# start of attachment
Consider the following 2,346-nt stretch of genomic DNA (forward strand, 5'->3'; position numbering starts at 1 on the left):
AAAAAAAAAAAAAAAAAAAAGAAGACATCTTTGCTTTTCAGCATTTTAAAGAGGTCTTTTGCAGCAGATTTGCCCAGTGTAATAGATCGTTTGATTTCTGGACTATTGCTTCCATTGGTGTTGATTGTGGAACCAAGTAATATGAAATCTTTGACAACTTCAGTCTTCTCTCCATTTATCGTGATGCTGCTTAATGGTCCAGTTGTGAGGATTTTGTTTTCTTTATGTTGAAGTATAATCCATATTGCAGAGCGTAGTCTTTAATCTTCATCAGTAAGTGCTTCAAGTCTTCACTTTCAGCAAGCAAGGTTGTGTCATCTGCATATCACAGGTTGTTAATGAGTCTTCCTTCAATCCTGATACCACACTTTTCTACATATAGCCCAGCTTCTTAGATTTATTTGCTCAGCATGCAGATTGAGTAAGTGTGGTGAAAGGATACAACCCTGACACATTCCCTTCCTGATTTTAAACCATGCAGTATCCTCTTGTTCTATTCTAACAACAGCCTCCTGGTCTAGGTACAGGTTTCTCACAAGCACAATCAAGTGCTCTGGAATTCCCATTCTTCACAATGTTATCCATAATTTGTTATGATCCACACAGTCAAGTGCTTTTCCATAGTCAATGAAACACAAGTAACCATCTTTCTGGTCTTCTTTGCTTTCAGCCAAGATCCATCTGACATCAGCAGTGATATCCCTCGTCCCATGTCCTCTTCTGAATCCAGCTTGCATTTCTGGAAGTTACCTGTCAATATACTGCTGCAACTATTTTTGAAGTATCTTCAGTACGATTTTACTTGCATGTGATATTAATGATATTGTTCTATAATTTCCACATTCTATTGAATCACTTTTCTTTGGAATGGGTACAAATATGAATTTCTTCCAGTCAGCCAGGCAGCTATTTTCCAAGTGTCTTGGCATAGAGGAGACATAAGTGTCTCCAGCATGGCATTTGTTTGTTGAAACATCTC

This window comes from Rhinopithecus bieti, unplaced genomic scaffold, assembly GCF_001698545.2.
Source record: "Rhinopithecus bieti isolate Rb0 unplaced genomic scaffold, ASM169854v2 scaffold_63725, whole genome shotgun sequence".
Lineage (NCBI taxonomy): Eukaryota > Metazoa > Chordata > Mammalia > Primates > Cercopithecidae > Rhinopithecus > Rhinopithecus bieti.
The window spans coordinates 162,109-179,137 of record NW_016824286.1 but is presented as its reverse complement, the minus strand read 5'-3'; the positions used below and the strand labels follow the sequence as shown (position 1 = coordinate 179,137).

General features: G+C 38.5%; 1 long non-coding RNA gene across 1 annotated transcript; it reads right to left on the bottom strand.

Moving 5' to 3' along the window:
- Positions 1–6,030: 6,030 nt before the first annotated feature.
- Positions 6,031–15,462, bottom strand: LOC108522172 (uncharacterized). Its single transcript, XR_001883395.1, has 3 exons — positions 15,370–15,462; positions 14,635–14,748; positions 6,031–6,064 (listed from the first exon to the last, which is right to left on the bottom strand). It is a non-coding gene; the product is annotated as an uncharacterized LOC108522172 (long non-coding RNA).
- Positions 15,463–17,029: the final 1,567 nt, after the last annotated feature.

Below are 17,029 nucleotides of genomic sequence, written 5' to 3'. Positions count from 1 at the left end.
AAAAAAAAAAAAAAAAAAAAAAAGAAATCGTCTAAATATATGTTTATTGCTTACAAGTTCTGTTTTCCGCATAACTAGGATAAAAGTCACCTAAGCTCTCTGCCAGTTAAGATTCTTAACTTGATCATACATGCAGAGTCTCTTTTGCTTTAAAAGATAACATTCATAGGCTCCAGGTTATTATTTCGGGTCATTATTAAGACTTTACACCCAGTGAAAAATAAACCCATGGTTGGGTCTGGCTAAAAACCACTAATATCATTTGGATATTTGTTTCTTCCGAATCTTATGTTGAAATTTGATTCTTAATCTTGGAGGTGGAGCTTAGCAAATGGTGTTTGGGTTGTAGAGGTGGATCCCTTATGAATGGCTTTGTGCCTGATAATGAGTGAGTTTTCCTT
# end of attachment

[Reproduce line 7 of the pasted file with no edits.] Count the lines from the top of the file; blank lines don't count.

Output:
General features: G+C 38.5%; 1 long non-coding RNA gene across 1 annotated transcript; it reads right to left on the bottom strand.